Plastic Shopping Bags Banned

Bye, Bye Bag Lady, Reusable Bags for Me!

Challenge everyone in your family to take reusable bags whenever they go and avoid using plastic bags! This simple step to preserve natural resources really adds up when you think of all the plastic bags you might use in a year. According to the Environmental Protection Agency, over 380 billion plastic shopping bags are used in the U.S. annually. Only a tiny fraction (0.6 percent) of the plastic bags are recycled. As many as 1 trillion plastic bags may be used globally each year, or about one million bags per minute.

It takes 1,000 years for plastic bags to degrade. In addition, plastic bags contain harmful chemical such as lead, cadmium, mercury, and diethylhexyl phthalate, which is a carcinogen (CANCER CAUSING). About 100,000 birds, marine mammals, whales, and sea turtles each year either choke to death on plastic bags, or die of an intestinal blockage after eating one.

Whole Foods Market announced in December 2007 that it will no longer offer plastic grocery bags at the checkouts in its two stores in Austin, Texas, where the world’s leading natural and organic foods supermarket is headquartered.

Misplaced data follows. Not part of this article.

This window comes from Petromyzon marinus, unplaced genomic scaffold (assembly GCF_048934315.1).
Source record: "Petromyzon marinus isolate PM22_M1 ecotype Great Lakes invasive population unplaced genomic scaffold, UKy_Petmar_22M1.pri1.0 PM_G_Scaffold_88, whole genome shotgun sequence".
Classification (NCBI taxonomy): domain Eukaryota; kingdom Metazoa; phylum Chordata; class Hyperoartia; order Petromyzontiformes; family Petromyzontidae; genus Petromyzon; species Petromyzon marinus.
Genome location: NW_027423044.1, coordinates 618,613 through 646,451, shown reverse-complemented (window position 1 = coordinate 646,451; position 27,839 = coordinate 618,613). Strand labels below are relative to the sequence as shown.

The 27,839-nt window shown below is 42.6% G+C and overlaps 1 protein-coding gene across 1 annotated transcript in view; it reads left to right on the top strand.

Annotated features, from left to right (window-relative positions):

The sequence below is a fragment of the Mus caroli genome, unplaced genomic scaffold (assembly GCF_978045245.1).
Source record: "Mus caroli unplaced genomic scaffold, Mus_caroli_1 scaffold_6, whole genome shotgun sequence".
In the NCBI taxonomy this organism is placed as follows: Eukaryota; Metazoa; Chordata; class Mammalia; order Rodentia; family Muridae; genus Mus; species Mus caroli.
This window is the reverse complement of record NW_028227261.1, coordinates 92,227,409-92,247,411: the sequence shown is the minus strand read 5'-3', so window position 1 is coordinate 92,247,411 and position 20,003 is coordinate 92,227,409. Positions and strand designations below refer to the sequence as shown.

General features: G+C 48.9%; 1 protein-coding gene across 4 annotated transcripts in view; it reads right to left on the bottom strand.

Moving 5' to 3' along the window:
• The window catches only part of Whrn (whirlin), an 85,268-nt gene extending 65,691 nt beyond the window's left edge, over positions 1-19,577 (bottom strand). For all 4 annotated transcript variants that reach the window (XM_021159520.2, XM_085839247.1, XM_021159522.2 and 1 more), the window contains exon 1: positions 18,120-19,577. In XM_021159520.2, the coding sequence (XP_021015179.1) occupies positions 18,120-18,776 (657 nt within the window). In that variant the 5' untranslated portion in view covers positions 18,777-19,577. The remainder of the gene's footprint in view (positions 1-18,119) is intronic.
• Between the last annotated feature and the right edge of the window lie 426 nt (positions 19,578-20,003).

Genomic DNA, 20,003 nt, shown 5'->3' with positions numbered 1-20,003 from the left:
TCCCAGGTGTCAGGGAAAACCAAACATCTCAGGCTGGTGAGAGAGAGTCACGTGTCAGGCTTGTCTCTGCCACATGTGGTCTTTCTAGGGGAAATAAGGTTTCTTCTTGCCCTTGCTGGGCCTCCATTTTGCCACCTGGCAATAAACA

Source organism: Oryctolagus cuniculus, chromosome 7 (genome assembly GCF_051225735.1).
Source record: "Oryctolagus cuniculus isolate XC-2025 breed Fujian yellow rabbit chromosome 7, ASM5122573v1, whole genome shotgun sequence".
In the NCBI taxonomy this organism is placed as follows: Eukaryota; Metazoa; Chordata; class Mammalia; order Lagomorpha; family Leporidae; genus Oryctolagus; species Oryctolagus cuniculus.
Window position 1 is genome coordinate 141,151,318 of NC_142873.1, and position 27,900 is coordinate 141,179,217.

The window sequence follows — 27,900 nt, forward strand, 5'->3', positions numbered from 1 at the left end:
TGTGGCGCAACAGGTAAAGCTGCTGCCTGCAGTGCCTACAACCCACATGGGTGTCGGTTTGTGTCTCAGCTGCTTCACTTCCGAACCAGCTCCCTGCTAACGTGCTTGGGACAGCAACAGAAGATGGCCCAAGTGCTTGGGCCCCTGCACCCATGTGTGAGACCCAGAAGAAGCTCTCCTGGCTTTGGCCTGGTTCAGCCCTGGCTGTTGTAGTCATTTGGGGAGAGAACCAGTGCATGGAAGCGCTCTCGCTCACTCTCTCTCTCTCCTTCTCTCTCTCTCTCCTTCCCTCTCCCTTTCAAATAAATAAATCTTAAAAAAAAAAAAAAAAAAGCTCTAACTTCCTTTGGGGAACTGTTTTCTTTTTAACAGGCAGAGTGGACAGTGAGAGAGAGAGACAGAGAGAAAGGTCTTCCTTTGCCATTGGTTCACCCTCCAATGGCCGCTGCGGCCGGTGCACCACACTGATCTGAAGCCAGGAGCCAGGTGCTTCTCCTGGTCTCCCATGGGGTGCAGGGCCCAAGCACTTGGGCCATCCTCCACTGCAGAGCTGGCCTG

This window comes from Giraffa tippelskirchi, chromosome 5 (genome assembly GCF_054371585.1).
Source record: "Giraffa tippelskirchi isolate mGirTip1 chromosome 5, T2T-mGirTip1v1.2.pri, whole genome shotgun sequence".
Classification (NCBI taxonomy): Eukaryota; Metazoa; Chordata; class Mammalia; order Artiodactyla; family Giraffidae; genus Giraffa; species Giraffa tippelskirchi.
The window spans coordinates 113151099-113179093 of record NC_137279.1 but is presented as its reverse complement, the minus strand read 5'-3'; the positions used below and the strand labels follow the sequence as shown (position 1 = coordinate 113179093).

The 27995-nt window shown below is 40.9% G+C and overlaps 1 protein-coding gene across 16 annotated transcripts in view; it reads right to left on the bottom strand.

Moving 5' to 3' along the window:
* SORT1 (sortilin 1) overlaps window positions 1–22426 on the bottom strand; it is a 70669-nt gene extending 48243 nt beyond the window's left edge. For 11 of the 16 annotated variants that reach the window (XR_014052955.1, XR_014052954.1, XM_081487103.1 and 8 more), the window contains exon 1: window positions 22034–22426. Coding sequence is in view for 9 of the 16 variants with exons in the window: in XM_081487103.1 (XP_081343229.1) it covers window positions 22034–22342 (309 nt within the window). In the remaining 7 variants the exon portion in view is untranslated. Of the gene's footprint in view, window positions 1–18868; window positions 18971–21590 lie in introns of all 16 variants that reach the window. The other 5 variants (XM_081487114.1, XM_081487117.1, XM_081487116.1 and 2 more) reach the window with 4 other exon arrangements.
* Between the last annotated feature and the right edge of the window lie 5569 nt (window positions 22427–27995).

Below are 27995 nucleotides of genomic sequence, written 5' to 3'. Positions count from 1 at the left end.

“Let’s face it, plastic bags fill landfills, harm our water systems and wildlife, and litter our roadsides and communities. We are discontinuing the use of these bags in support of our Core Value of ‘caring for our Communities and our Environment,’ which includes adopting wise environmental practices.” said Seth Stutzman, Whole Foods Market’s Southwest regional vice president. “By partnering with our shoppers, we can together bring the plastic bag issue to the forefront in Austin to help protect the environment in our hometown and our planet at large.”

Eliminating plastic grocery bags at its Austin checkout counters will be a test for the Company and will serves as the first step to ban such bags companywide by early next year. Paper bags made exclusively for Whole Foods Market from 100 percent recycled content will continue to be an option for shoppers.

Day by day, bag by bag, everyone can really make a difference by choosing alternatives to plastic at retail checkout counters.

Steps are being taken in many countries to curb plastic bag use. The Republic of Ireland has enacted a 15 cent tax on plastic shopping bags, which has curbed their use by 90 percent in that country. Bangladesh banned plastic shopping bag after finding that they were blocking drainage systems and causing floods. Taiwan, Singapore, South Africa, and several East African countries have also banned plastic shopping bags. The housewares chain IKEA is now charging five cents per plastic bag, and estimates the move will reduce plastic bag use in their U.S. stores by 50 percent.

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